As shown...

As if the starfish itself wasn't beautiful enough, now we have new research revealing the beauty and wonderous efficiency of how this fascinating, five-pointed creature survives and grows in the sea.

Driven by the curiosity surrounding its very early stages of life, a team of researchers from Stanford's Hopkins Marine Station in Pacific Grove, California decided to study why the starfish's larvae look the way they do, as well as how they're able to survive and grow into adulthood. Among its research, the team "studied the organisms in a systematic way, feeding the larvae nutrient algae and observing their movements with video-enabled microscopes," according to a release this week from the Stanford School of Engineering.

What the team discovered was pretty fascinating....

Pandas are picky creatures.

They insist on eating bamboo, even though it is not particularly nutritious since their gut flora is not well adapted to it. In captivity, they are choosy with whom they will mate, sometimes preferring not to mate at all. And in the wild, they live largely (though not exclusively) solitary lives. 

Now, it appears that pandas have yet another quirk: minimum area requirements. A new study published in Scientific Reports shows...

Lost in all the talk about toxicity, endocrine disruption, and the like, is one fundamental property of chemicals, drugs, enzymes, and receptors, that people do not fully appreciate: Binding affinity— the tightness that ligands (chemicals, drugs) stick to their targets (enzymes, receptors).

Perhaps the best example of this property is carbon monoxide (CO). The reason that the colorless, odorless gas is so dangerous is that its binding affinity to hemoglobin, the protein that carries oxygen in the blood throughout the body, is so strong (about 1,000-times that of oxygen) that it easily displaces oxygen from hemoglobin, which causes asphyxiation very quickly.  In other words, oxygen doesn't have a chance when CO is around.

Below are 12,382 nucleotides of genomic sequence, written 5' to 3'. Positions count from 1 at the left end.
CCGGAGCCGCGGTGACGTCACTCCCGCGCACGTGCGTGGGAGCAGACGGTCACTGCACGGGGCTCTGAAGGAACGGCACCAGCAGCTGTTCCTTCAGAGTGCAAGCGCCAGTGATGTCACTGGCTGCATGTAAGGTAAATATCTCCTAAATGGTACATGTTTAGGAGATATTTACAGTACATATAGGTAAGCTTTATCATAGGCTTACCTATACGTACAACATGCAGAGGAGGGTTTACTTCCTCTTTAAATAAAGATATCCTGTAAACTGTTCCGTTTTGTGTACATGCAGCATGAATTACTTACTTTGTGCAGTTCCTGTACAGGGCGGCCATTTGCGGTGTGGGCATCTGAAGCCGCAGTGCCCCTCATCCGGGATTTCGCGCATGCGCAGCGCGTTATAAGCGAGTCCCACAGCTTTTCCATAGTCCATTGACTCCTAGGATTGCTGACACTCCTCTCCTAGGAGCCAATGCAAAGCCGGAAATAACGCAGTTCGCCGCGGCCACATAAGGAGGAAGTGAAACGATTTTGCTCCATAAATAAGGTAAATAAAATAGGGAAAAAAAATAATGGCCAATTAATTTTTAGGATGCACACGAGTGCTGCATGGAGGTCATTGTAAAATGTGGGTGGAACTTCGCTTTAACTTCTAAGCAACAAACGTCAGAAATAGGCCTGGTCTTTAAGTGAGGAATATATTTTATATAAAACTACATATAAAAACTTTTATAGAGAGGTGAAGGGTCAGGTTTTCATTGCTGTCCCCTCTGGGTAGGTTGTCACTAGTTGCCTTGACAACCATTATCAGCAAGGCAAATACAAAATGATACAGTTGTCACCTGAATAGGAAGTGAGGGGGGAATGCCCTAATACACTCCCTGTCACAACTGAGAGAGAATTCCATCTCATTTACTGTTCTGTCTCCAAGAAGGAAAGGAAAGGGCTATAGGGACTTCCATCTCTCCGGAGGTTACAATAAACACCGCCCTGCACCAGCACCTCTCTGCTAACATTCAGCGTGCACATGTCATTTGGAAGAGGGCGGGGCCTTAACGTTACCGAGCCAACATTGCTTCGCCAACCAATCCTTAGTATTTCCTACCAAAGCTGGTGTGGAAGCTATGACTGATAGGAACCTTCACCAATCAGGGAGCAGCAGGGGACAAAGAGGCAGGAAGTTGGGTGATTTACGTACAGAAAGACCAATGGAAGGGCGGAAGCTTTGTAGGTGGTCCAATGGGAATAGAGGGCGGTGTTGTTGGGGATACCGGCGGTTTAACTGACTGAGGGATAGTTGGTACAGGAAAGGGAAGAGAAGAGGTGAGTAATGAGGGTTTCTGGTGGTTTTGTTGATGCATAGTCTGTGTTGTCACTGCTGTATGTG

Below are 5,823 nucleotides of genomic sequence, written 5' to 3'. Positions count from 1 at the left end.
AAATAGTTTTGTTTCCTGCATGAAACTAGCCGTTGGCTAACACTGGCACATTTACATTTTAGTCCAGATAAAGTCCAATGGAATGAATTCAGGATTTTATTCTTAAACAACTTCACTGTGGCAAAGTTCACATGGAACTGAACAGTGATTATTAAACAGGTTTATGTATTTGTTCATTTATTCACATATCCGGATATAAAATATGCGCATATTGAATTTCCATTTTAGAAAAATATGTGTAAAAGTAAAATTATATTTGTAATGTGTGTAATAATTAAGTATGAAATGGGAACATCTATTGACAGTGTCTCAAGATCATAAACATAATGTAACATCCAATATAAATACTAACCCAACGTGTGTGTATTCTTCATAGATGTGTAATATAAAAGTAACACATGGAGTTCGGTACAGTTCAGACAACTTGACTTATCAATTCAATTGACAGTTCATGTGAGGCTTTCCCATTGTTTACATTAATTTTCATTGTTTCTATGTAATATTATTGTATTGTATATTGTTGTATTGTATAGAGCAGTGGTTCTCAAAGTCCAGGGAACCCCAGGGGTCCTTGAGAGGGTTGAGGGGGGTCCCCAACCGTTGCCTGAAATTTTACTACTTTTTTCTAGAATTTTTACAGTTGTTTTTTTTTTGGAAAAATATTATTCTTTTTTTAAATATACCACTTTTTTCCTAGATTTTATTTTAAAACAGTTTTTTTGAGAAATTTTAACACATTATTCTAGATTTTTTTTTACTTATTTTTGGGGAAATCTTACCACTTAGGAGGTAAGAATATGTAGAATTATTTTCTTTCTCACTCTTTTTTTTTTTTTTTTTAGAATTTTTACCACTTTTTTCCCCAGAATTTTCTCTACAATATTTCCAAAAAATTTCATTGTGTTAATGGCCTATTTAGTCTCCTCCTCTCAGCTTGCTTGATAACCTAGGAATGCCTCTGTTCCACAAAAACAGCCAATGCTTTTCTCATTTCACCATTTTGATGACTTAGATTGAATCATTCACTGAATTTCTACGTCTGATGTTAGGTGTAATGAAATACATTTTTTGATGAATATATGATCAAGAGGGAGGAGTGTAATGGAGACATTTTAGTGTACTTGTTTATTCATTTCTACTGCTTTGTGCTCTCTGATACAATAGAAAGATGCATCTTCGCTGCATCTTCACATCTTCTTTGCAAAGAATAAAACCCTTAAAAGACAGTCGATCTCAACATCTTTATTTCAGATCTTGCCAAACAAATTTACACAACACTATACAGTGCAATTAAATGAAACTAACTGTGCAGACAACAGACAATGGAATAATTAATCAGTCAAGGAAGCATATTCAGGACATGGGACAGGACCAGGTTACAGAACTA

(For a more detailed look at how this works, see:...

The proliferation of coffee shops and energy drinks bears testimony to the fact that caffeine is in high demand. The stimulant is even added to some medicine, like Excedrin Migraine. However, because only a handful of plants produce it, there has been some interest in creating caffeine synthetically. One approach would be to genetically engineer microbes capable of producing the molecule.

The trouble with this method is that caffeine is toxic to many microorganisms. (Caffeine is also a natural insecticide.) So, if microbes are to be used as tiny caffeine factories, they will first need to be made resistant to its noxious effects. A team of molecular biologists based mostly in China has accomplished just that using baker's yeast, Saccharomyces cerevisiae.

The...

Vervet monkeys can be testy. Squabbling between social groups is common, particularly when food is at stake. Females of the species, which tend to remain in the same location and social group, have a much greater incentive to guard and fight over food sources than males, which change social groups several times in their lives. Therefore, when intergroup territorial conflict arises, males don't always feel obliged to participate.

Woe be unto the males who make this grave mistake. New research in the Proceedings of the Royal Society B reveals that males who choose to sit out during such scuffles may be subjected later to domestic abuse.

The team observed the interactions of four groups of vervet monkeys in South Africa. Conflicts, which lasted anywhere from a few...